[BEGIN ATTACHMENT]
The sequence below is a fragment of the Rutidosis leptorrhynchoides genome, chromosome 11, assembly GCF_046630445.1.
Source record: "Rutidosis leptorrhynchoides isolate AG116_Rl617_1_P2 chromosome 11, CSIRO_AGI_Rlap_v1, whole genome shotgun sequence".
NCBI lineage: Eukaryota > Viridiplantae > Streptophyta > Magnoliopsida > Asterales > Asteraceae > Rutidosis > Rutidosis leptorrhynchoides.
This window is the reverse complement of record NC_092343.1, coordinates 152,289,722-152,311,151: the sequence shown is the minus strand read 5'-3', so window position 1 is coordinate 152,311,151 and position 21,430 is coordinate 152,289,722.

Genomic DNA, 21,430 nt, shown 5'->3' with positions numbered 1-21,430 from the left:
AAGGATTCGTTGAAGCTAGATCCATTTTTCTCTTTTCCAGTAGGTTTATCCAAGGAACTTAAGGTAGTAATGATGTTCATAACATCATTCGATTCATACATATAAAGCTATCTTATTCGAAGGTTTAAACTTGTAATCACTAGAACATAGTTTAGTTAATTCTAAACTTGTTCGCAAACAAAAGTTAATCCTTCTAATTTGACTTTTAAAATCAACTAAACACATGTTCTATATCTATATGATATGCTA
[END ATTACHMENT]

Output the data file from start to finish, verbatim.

The sequence below is a fragment of the Rutidosis leptorrhynchoides genome, chromosome 11, assembly GCF_046630445.1.
Source record: "Rutidosis leptorrhynchoides isolate AG116_Rl617_1_P2 chromosome 11, CSIRO_AGI_Rlap_v1, whole genome shotgun sequence".
NCBI lineage: Eukaryota > Viridiplantae > Streptophyta > Magnoliopsida > Asterales > Asteraceae > Rutidosis > Rutidosis leptorrhynchoides.
This window is the reverse complement of record NC_092343.1, coordinates 152,289,722-152,311,151: the sequence shown is the minus strand read 5'-3', so window position 1 is coordinate 152,311,151 and position 21,430 is coordinate 152,289,722.

Genomic DNA, 21,430 nt, shown 5'->3' with positions numbered 1-21,430 from the left:
AAGGATTCGTTGAAGCTAGATCCATTTTTCTCTTTTCCAGTAGGTTTATCCAAGGAACTTAAGGTAGTAATGATGTTCATAACATCATTCGATTCATACATATAAAGCTATCTTATTCGAAGGTTTAAACTTGTAATCACTAGAACATAGTTTAGTTAATTCTAAACTTGTTCGCAAACAAAAGTTAATCCTTCTAATTTGACTTTTAAAATCAACTAAACACATGTTCTATATCTATATGATATGCTA